As warmer temperatures in the north expand the wildfire season, fires on the Arctic tundra are increasing. Now a new report indicates that the sooty smoke from the 2012 summer fires helped in the dramatic thaw of Greenland’s ice sheet this past summer, reports Suzanne Goldenberg at the UK Guardian. New satellite imagery presented in a new National Oceanic and Atmospheric Administration report, presented by Ohio State University geographer Jason Box, shows smoke from the Arctic fires over Greenland at the time of peak melt. The soot from some of the smoke likely settled on Greenland. Scientists have long known that soot blackens snow and ice, reducing its powers to reflect hot solar radiation, thus absorbing more of it and melting further from the increased heat. Greenland experienced its most dramatic melting since satellite records began last July, with virtually the entire ice sheet showing signs of a thaw over the course of four days. This is another impressive illustration of how one effect of climate change can cause or enhance yet another effect far away.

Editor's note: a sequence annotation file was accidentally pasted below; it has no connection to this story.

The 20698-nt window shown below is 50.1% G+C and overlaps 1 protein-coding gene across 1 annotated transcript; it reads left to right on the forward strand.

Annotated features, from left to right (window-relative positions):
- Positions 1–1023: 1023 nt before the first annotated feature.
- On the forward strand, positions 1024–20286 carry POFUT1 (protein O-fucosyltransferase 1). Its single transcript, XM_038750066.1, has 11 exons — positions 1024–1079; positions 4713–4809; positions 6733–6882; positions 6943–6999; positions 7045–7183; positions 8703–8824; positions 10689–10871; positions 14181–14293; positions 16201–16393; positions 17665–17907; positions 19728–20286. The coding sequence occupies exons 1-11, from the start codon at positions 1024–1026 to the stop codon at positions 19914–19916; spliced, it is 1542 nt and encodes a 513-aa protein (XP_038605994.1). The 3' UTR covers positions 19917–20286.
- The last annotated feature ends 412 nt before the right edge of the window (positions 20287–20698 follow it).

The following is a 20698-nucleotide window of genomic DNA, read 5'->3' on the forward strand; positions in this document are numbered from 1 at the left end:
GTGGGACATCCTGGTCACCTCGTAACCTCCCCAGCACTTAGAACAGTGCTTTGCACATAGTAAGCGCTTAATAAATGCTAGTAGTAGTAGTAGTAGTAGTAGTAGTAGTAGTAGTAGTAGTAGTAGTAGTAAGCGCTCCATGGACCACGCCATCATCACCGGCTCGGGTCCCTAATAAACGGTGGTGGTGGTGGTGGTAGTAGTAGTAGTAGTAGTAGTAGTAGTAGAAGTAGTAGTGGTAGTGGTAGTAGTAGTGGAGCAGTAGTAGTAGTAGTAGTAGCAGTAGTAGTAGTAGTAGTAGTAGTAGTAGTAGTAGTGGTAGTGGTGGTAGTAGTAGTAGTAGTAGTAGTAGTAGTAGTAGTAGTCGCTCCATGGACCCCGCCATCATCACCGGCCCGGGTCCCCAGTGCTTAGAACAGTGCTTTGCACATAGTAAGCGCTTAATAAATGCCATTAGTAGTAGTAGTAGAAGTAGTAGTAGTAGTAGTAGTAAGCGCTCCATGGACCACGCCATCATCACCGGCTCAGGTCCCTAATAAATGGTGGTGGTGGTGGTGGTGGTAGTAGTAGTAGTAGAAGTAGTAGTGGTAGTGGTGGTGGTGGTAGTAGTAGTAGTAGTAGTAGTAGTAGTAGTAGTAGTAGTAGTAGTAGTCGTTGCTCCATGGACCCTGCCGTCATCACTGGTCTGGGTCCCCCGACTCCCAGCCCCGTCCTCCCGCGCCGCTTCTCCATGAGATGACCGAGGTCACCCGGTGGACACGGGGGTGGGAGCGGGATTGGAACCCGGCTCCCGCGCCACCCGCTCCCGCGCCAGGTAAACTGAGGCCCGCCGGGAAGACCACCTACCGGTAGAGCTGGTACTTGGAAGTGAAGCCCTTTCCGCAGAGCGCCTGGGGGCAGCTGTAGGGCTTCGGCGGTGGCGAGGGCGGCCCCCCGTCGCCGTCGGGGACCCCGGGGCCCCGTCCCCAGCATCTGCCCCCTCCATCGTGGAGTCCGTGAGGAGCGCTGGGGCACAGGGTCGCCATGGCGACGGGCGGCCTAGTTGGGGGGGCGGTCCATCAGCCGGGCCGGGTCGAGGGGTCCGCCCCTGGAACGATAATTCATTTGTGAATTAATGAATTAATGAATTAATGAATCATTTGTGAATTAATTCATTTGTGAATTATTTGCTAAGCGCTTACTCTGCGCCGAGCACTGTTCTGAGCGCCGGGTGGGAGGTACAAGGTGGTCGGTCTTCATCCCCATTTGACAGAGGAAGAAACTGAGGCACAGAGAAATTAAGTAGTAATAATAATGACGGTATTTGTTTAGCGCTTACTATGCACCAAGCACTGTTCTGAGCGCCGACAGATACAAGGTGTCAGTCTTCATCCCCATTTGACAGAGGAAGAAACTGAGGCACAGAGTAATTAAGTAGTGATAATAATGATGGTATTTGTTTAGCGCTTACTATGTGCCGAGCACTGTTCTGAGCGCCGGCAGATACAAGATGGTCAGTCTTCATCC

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Smoke from Arctic wildfires may have caused Greenland’s record thaw. Scientists have long known that soot blackens snow and ice, reducing its powers of reflectivity and making it more likely to melt under the sun. But the satellite records, due to be presented by the Ohio State University geographer Jason Box, pick up images of smoke over Greenland. The Guardian http://www.guardian.co.uk/environment/2012/dec/07/greenland-ice-melting-arctic-wildfires